Last night as I was heading back home, after bidding farewell to a friend who was leaving for Delhi, I scrolled through the YouTube channel of Friday Night Originals. Amartya Ray’s song Little Man appeared on the very first page, and I began to play the song in continuous loop for about half an hour. And the chorus went as:
“And oh! My Little Man.
Let’s run like the wind while we can
The time maybe gone but it will come again
And fate is such a co-incidence.”

Amartya Ray is one of the Independent musicians of the city. A recent graduate in Mechanical Engineering from Heritage Institue of Technology, Kolkata, Amartya’s journey as a musician probably dates back to his early years back in school where he was pretty much into “Rap music and shit”. “There wasn’t much of a music scene going on in school, you know. However, towards the end of class 11, a new kid enters school. Soon I saw the people around were picking up guitars and playing medley and various other stuff. I too took up the guitar and would play, you know, the very basic chords like C major and G major. It was fun. And in no time, music took over my entire life.”
And that it did. His music, as he would say, has no specific style. At times it has the Dylanian harp hovering over it, at times it inclines more towards Jazz and Blues, and sometimes it is just a few notes and an empty voice. I have been an audience to a few of his performances. And the way his music drifts from the string to the key is almost elevating. You could actually spend an evening listening to the boy’s songs, and I know you will recall quite a lot of what you have left behind.
To be a musician was never a purpose of his life. However, as a kid, he did get introduced to quite a number of the timeless legends, like Pink Floyd, Guns N Roses. “In fact, let me tell you.” he says, “my mother would sing me Hush My Baby, Baby Don’t You Cry, as a lullaby when I was a kid…so…yeah…when Rock takes over the mind, there’s nothing else.” And his song House of Cards reverberates the subtle family ties we all grew up with. Amartya Ray does that, he picks up the usual nothing and gives it a nostalgic resonance.
Like any true musician, Amartya Ray does not have one musician or a particular genre influencing him. Although he does say, “I will honestly tell you, I see Leonard Cohen as a mentor. The man writes so damn well…I mean…he is so great.” The last time I had listened to one of his originals Runaway From the Sun, I was reminded of something by Cohen Hey, That’s Not a Way to Say Goodbye. Amartya Ray sings about all that comes out of the heart. He sings about family, long gone friends, psychotic girlfriends, and mostly he talks about what he feels. “You know, songwriters are extremely intimate people. Like I write…I write what is very personal to me. You know. And I somehow feel that people would somewhere find something similar in my stories. I don’t know, I just tell my stories.”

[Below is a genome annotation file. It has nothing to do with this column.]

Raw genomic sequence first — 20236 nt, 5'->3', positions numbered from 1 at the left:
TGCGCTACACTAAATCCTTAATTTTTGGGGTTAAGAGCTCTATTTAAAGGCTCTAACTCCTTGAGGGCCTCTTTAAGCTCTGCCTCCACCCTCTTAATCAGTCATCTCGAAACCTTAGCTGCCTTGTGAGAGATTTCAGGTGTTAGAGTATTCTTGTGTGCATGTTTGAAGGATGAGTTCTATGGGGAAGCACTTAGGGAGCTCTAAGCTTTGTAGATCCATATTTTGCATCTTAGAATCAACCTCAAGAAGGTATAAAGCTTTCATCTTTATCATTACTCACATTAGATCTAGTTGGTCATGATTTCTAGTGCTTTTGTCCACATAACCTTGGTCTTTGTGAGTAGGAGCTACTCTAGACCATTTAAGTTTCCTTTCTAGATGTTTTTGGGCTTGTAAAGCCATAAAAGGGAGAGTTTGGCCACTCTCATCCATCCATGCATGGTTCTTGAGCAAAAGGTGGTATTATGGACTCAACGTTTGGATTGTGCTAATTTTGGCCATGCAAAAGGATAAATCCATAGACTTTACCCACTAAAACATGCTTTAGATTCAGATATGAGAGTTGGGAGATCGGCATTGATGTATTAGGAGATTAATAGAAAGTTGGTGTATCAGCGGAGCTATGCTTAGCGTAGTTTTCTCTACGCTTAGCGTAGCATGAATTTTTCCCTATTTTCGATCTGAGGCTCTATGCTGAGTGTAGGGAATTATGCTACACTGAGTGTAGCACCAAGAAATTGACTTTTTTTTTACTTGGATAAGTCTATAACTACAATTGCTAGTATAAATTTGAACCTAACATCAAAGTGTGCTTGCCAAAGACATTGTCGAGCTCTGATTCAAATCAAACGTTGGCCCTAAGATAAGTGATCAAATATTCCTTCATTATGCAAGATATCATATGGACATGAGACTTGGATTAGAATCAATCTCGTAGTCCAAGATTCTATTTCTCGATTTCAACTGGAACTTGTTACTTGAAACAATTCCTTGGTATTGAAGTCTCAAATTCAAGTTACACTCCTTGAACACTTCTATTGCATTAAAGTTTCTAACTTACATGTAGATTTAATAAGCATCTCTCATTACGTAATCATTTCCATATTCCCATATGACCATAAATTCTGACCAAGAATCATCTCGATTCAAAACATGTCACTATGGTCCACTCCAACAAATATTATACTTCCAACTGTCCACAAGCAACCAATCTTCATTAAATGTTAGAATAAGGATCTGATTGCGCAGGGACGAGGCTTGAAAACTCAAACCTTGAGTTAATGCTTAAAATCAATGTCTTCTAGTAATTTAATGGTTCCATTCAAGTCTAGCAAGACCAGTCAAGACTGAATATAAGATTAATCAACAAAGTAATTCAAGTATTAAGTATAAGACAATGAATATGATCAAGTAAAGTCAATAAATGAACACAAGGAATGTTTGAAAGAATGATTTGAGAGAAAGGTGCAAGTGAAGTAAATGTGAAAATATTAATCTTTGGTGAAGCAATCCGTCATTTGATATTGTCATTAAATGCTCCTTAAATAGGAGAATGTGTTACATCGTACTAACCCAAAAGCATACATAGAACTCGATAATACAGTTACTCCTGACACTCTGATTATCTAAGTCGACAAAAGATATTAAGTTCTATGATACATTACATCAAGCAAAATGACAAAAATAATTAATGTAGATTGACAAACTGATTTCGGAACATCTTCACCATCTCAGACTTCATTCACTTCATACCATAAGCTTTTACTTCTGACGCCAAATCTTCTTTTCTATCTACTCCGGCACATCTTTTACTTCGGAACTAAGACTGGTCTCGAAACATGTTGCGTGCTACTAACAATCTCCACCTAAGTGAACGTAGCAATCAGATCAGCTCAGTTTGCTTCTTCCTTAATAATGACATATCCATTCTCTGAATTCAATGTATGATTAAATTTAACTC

Amartya Ray’s very first band Whitenoise, quite a popular one in Heritage, was a band of many dimensions. I have heard stories about it when the boys would walk down to their practice arena, and Amartya Ray would walk around and stop in the corners to get the proper sound. Like him, the band too never followed any specific genre. Sometimes there would be heavy breakdowns and sometimes a double-bass drumming. “I could tell you all about it in one breath…my inspirations, what we played, Jimi Hendrix, Jim Morrison, Kurt Cobain, Bob Dylan, I could say it all in one breath.” Other than being an active member of the band, which was like a second family to him, Amartya spends a lot of time playing all by himself. At any emotional moment, happy or sad, he takes up his guitar and strums it all out.
The boy creates his songs through emotions. “I just take a lot of time to think.” He lets his emotions carry him, he lets reason carry his music. He makes sure that he has a good reason behind putting a chord in a place where it is. And the time taken is then well utilized to create something much more transcending. His song What I Need is one of those songs which give you the trigger of your presence. The song simply talks about what someone needs in life; after all only, you know what you need, Amartya only lets you know what he needs.
Amartya is a singer sincere to his songs. If he is satisfied with is work, well that is just “Blowin’ in the Wind…I just do it, I like it. I like music.” is what he will tell you. He goes around with a guitar and a harmonica. He finds weird connections in between lyrics and music, and hence his songs come life. He is currently waiting to play his song Sleeping Gypsy in front of an audience. This wild rover piece talks about a traveler who falls in love with a place and decides to live there for a day more. Yet his quest as a traveler tells him the truth that his life is on the road. “I so want to play this song in front of people, I cannot wait for it.” Maybe someday, just as a traveler, Amartya would play in his dream city Paris. And maybe, one day soon he will be humming his notes in both Bengali and Hindi. It would be quite a treat.

And as I returned home on the last loop of the song Little Man, I realized that my times and my generation is quite a crazy, amazing one. It is heartful, it is insane, and it is so very desirous of everything at one time. It never utters a commonplace thing and yet it suffers from the very common emotions. But the only thin line of difference is that…well, I will only say this, my generation is young and Amartya Ray has it written on his guitar, “All The Children Are Insane.” (Jim Morrison, The End).